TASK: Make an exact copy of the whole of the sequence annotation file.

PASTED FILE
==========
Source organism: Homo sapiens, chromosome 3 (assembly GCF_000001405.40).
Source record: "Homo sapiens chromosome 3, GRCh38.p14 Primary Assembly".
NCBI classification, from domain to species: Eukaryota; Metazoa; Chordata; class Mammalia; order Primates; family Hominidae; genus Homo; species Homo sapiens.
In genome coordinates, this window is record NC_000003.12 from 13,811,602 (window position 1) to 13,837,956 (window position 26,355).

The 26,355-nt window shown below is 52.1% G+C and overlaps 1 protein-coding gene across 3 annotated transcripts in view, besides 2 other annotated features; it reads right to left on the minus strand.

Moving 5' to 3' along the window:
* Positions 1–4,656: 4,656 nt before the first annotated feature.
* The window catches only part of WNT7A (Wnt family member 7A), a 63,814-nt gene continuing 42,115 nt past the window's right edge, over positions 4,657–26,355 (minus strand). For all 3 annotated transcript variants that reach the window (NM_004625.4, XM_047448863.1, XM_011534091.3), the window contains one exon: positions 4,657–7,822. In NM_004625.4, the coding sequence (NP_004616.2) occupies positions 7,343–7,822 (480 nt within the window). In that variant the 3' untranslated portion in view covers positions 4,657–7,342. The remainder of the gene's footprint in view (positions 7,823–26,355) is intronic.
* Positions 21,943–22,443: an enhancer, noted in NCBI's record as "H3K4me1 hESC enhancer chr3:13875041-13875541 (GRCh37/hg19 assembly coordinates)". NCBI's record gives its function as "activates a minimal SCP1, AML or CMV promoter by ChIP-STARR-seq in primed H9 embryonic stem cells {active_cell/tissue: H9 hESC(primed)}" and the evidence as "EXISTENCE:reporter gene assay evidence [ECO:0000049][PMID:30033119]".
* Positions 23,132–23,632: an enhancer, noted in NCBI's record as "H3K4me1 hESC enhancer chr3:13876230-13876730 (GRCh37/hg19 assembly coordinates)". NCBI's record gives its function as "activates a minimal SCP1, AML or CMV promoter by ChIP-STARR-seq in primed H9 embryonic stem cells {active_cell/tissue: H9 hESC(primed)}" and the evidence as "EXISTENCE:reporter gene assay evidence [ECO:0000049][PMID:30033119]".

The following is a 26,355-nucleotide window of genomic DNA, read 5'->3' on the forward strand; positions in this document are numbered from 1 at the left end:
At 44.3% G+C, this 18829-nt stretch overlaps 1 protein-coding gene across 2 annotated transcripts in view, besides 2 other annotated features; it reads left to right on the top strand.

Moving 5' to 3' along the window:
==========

Source organism: Homo sapiens, chromosome 3 (assembly GCF_000001405.40).
Source record: "Homo sapiens chromosome 3, GRCh38.p14 Primary Assembly".
NCBI classification, from domain to species: Eukaryota; Metazoa; Chordata; class Mammalia; order Primates; family Hominidae; genus Homo; species Homo sapiens.
In genome coordinates, this window is record NC_000003.12 from 13,811,602 (window position 1) to 13,837,956 (window position 26,355).

The 26,355-nt window shown below is 52.1% G+C and overlaps 1 protein-coding gene across 3 annotated transcripts in view, besides 2 other annotated features; it reads right to left on the minus strand.

Moving 5' to 3' along the window:
* Positions 1–4,656: 4,656 nt before the first annotated feature.
* The window catches only part of WNT7A (Wnt family member 7A), a 63,814-nt gene continuing 42,115 nt past the window's right edge, over positions 4,657–26,355 (minus strand). For all 3 annotated transcript variants that reach the window (NM_004625.4, XM_047448863.1, XM_011534091.3), the window contains one exon: positions 4,657–7,822. In NM_004625.4, the coding sequence (NP_004616.2) occupies positions 7,343–7,822 (480 nt within the window). In that variant the 3' untranslated portion in view covers positions 4,657–7,342. The remainder of the gene's footprint in view (positions 7,823–26,355) is intronic.
* Positions 21,943–22,443: an enhancer, noted in NCBI's record as "H3K4me1 hESC enhancer chr3:13875041-13875541 (GRCh37/hg19 assembly coordinates)". NCBI's record gives its function as "activates a minimal SCP1, AML or CMV promoter by ChIP-STARR-seq in primed H9 embryonic stem cells {active_cell/tissue: H9 hESC(primed)}" and the evidence as "EXISTENCE:reporter gene assay evidence [ECO:0000049][PMID:30033119]".
* Positions 23,132–23,632: an enhancer, noted in NCBI's record as "H3K4me1 hESC enhancer chr3:13876230-13876730 (GRCh37/hg19 assembly coordinates)". NCBI's record gives its function as "activates a minimal SCP1, AML or CMV promoter by ChIP-STARR-seq in primed H9 embryonic stem cells {active_cell/tissue: H9 hESC(primed)}" and the evidence as "EXISTENCE:reporter gene assay evidence [ECO:0000049][PMID:30033119]".

The following is a 26,355-nucleotide window of genomic DNA, read 5'->3' on the forward strand; positions in this document are numbered from 1 at the left end:
At 44.3% G+C, this 18829-nt stretch overlaps 1 protein-coding gene across 2 annotated transcripts in view, besides 2 other annotated features; it reads left to right on the top strand.

Moving 5' to 3' along the window: